# The number of times the function vanishes

Gold Member

## Homework Statement

The number of times the function $\sum_1^{2009} \dfrac{r}{x-r}$ vanishes is

## The Attempt at a Solution

Expanding the sum and writing first few terms of it

$\frac{1}{x-1} + \frac{2}{x-2} + \frac{3}{x-3} ........$

Now if I take the LCM I will get a polynomial of degree 2008 in the numerator and (x-1)(x-2)......(x-2009) in the denominator. f(x) vanishes when the num becomes 0. In other words I have to find roots of the num. But how can I be sure that all its 2008 roots will be real?

Office_Shredder
Staff Emeritus
Gold Member
You might want to consider what happens when x is very close to an integer, and what that implies about the existence of roots.

The Intermediate Value Theorem could be useful.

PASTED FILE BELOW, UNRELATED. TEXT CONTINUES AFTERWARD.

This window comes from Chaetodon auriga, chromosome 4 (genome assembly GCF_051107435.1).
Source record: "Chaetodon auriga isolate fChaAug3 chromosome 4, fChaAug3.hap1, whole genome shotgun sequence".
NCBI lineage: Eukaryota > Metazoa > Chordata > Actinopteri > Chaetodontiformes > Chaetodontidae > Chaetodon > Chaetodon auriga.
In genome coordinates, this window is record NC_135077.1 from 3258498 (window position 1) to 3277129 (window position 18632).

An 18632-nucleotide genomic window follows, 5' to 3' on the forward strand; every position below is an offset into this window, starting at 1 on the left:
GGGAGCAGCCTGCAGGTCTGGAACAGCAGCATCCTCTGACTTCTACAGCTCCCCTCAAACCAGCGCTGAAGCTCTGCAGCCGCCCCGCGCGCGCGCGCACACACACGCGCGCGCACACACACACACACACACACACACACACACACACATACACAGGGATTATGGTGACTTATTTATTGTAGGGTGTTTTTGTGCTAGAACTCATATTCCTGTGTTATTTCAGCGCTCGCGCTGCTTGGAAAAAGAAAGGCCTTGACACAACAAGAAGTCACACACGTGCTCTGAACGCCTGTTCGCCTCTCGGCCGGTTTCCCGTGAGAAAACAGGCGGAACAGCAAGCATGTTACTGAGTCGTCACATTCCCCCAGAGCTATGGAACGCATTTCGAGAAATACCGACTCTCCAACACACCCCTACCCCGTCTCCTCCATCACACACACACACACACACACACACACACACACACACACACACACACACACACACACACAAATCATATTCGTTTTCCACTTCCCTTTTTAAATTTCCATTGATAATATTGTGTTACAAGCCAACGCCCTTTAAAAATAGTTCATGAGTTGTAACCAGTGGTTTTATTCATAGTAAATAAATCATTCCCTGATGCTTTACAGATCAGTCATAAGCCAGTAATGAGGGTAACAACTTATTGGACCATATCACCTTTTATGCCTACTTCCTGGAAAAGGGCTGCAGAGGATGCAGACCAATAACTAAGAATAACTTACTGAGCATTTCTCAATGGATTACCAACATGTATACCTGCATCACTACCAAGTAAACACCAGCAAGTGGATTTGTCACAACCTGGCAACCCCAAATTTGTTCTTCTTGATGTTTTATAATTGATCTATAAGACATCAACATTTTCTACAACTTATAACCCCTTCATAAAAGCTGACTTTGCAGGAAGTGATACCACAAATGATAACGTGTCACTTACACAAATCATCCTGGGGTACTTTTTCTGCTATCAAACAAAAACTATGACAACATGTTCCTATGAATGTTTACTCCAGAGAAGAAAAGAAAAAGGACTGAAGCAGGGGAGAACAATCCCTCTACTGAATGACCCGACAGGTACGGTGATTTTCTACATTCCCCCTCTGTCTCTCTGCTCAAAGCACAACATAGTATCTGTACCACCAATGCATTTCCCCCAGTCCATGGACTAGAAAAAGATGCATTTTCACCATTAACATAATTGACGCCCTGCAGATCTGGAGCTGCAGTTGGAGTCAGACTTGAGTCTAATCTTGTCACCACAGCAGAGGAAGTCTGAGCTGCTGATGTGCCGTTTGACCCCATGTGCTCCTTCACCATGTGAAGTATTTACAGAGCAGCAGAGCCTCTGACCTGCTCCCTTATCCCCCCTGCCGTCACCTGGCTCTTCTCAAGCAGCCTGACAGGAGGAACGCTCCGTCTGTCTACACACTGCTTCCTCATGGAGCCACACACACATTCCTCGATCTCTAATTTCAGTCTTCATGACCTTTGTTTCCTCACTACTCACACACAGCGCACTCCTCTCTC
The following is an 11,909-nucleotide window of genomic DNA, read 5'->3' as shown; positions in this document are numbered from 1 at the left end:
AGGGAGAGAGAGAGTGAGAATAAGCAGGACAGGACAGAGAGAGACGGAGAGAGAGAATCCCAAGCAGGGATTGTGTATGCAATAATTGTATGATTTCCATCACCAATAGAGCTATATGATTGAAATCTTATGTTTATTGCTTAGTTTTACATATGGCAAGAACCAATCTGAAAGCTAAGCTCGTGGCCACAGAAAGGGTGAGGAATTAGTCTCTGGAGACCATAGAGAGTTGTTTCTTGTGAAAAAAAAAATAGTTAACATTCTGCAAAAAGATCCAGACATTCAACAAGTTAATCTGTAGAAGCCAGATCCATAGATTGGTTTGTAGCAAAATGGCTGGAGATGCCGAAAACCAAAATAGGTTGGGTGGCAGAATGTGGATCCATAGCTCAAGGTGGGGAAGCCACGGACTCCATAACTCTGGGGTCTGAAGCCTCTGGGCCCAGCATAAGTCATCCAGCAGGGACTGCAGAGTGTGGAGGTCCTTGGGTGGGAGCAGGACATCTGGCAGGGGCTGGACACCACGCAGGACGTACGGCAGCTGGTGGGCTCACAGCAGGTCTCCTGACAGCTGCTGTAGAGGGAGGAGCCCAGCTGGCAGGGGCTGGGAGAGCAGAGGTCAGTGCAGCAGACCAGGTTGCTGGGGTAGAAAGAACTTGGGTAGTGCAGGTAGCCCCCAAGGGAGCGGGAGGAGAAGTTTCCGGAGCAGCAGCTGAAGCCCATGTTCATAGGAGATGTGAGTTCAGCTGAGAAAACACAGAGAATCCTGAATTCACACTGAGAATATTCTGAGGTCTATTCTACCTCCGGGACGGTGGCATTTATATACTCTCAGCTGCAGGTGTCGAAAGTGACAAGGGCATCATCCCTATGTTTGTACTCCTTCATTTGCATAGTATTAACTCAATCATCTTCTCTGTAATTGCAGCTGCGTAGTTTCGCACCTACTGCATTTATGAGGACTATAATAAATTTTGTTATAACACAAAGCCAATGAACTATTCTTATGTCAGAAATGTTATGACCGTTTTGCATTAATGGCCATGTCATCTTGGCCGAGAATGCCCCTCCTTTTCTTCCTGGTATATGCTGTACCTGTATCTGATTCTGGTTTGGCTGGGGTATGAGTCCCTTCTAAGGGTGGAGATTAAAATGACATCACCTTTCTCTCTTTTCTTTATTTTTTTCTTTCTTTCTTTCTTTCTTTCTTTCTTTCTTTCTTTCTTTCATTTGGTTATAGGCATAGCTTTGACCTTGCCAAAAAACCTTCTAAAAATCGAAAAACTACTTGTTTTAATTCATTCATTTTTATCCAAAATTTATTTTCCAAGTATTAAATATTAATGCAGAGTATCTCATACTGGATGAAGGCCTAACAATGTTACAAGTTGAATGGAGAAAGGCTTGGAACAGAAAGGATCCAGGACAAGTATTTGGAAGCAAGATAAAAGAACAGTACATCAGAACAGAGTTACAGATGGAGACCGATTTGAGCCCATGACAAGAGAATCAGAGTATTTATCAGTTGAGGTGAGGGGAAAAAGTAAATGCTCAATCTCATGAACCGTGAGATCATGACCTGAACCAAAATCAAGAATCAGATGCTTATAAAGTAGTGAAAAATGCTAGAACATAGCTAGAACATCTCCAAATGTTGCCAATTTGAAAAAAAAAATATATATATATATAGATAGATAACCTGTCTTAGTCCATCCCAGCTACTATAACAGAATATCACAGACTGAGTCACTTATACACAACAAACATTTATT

Gold Member
You might want to consider what happens when x is very close to an integer, and what that implies about the existence of roots.

When x is very close to an integer lying between 1 and 2009 denominator tends to zero and f(x) tends to infinity. How does this help me?

Office_Shredder
Staff Emeritus
Gold Member
No, it doesn't always tend to infinity, sometimes it tends to something else... Think about the graph of 1/x

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If x < 1 this sum consists entirely of negative terms, so will have not zeros in that range. Suppose n < x < n+1. Then all the terms up to n/(x-n) will be positive and all the rest will be negative. It seems that there may be an x where the positive and negative terms cancel.

If there is such an x, it must be the only one, because making it larger will make create more positive terms and fewer negative terms, and making it smaller vice versa. Can you formalize a way to say this?

Could it be that there is no such x? Why or why not?